At several points throughout the Platonic dialogues, the “learners paradox,” also known as “Meno's paradox,” is raised as the foremost problem any epistemological investigation must face. “How,” it queries, is learning possible if one does not know to begin with what one must learn?” (Meno, 80d). Whatever solutions have been offered since Plato's time, and whatever their merits, the paradox remains in the background of any discussion of how we acquire knowledge. Indeed, one might even say that the paradox does not merely present a problem in its own right, but rather in its own way expresses the most fundamental problem that all investigation of this sort faces: how is it possible for us to come to know the world in the face of the chasm that exists between our sensory experience and our knowledge? According to the paradox, we do not know reality, yet somehow seem to be capable of coming to know it; how can our sensory experience be any help at all to us in this endeavor if we do not already know what we seek? Unlike later philosophers, Plato and Aristotle, do not try to solve this problem by denying our ability to come to know reality: rather, they affirm despite all odds that there is a reality which exists independently of us which we can somehow come to know. Thus, if the learner's paradox really is as fundamental and problematic as it seems, judgment of either philosopher's epistemology will at some point find it necessary to examine how well they provide an answer to this puzzle.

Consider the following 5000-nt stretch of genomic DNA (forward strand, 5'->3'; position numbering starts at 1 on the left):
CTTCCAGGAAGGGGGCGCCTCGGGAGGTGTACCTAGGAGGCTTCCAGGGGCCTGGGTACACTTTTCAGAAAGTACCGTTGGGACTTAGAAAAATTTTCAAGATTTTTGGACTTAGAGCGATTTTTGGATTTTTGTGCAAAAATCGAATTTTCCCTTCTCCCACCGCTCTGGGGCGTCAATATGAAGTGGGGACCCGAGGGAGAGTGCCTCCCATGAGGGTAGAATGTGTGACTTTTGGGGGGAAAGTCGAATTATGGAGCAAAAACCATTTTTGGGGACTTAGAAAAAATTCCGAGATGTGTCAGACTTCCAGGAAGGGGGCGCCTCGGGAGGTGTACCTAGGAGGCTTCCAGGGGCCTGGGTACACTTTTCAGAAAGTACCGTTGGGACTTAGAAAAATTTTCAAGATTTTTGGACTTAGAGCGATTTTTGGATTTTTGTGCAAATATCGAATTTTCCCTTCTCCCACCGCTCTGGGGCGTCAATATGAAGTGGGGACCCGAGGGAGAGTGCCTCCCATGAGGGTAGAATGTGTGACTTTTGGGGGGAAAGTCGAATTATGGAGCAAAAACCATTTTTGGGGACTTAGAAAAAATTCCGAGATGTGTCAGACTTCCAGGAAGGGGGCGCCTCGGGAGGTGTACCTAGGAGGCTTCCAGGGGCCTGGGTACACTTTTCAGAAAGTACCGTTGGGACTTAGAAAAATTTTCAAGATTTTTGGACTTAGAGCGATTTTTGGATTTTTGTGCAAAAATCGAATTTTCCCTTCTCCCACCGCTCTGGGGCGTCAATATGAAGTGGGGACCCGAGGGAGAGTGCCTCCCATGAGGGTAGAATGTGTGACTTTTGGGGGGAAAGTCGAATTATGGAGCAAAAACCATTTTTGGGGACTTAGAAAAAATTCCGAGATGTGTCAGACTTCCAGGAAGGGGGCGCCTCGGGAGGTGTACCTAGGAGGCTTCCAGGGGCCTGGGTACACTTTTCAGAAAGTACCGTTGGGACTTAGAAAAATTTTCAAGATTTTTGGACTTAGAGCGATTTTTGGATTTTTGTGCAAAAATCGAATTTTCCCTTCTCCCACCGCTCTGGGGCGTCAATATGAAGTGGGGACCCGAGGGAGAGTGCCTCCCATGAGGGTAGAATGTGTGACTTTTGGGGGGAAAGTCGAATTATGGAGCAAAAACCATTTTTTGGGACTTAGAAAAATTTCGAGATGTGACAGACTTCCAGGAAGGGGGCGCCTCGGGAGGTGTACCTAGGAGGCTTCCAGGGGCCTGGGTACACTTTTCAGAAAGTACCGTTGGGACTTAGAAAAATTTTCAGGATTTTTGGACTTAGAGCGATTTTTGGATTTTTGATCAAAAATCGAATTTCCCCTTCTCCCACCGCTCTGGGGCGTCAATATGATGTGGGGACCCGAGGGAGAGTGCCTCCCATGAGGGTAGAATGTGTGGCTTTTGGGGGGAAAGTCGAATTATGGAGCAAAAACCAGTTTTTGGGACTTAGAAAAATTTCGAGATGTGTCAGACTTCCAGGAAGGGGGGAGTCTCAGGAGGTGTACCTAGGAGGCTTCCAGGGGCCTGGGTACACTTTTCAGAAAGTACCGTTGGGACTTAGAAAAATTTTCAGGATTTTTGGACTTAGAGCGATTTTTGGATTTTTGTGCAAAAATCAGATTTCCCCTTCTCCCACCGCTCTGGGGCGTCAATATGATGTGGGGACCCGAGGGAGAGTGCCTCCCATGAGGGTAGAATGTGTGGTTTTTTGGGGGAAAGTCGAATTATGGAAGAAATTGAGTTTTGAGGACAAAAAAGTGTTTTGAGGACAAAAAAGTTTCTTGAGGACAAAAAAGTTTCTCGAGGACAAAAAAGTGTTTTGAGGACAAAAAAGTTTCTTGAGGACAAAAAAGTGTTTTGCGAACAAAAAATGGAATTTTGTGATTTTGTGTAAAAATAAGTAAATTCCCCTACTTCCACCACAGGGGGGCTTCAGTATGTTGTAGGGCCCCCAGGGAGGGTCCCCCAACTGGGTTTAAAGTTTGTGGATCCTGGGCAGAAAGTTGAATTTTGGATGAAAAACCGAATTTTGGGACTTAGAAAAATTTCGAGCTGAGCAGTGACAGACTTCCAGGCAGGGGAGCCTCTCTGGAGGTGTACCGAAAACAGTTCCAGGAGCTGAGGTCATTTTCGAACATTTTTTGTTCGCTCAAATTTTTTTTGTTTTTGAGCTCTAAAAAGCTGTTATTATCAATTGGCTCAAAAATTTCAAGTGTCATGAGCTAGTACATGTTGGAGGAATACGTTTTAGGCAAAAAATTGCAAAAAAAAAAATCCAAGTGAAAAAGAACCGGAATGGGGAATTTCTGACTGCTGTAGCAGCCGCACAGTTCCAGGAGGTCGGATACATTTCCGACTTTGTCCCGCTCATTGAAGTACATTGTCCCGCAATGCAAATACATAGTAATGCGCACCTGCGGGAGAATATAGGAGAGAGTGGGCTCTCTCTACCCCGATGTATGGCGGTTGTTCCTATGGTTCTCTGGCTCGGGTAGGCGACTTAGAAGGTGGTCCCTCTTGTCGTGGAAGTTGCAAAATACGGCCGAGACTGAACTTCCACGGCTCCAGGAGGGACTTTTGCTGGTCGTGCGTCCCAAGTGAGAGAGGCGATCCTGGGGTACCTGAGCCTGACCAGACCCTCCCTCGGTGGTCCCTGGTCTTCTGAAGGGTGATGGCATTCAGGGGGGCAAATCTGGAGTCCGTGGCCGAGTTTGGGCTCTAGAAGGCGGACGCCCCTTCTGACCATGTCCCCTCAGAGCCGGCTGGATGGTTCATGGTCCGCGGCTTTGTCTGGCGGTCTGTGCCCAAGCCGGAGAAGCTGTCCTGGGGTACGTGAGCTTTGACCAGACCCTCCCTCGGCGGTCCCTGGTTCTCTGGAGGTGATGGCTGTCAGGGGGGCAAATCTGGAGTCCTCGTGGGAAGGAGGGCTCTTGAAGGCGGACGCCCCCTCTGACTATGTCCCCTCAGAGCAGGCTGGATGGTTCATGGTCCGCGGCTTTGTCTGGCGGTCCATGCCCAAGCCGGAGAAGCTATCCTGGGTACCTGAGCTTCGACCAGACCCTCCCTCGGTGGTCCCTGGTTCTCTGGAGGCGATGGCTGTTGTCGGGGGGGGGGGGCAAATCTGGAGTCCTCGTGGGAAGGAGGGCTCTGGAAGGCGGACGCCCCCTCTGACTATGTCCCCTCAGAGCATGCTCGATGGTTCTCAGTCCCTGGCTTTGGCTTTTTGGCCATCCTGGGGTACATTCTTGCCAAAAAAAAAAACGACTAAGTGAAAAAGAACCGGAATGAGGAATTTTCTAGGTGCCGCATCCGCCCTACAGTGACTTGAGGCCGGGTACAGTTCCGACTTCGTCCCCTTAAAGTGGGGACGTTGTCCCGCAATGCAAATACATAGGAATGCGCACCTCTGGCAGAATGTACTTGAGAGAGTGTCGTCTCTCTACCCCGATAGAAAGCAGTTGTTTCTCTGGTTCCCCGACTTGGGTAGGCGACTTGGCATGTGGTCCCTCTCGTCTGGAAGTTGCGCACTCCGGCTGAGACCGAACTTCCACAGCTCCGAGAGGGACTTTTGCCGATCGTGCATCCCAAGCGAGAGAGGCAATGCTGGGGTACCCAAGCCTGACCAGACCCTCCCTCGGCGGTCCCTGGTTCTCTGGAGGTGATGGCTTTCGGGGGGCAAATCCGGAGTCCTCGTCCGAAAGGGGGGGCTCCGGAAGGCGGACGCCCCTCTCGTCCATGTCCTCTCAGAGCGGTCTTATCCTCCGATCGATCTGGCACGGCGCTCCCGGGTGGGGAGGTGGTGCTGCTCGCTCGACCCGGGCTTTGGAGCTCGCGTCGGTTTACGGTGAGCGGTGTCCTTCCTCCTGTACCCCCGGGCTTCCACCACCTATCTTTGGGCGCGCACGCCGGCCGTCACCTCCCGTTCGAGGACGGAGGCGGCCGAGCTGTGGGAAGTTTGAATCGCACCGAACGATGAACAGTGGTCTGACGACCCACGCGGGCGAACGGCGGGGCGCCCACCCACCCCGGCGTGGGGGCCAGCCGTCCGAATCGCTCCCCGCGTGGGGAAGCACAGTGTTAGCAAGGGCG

The model for acquisition of knowledge implicit in Plato's Phaedo is in certain respects remarkably similar to Aristotle's. The discussion midway through the dialogue of the “Theory of Recollection” assumes, just as Aristotle does, that knowledge of the reality of things is reached through sensory experience of particulars through which one is able to abstract universal truths. “Surely,” Socrates remarks, “this conception of ours derives from seeing or touching or some other sense perception, and cannot come into our mind in any other way” (Phaedo, 75a). Likewise Aristotle observes that men “by nature desire to know” and thus take “delight. . .in [their] senses” which allow them to acquire knowledge (Metaphysics, I,1).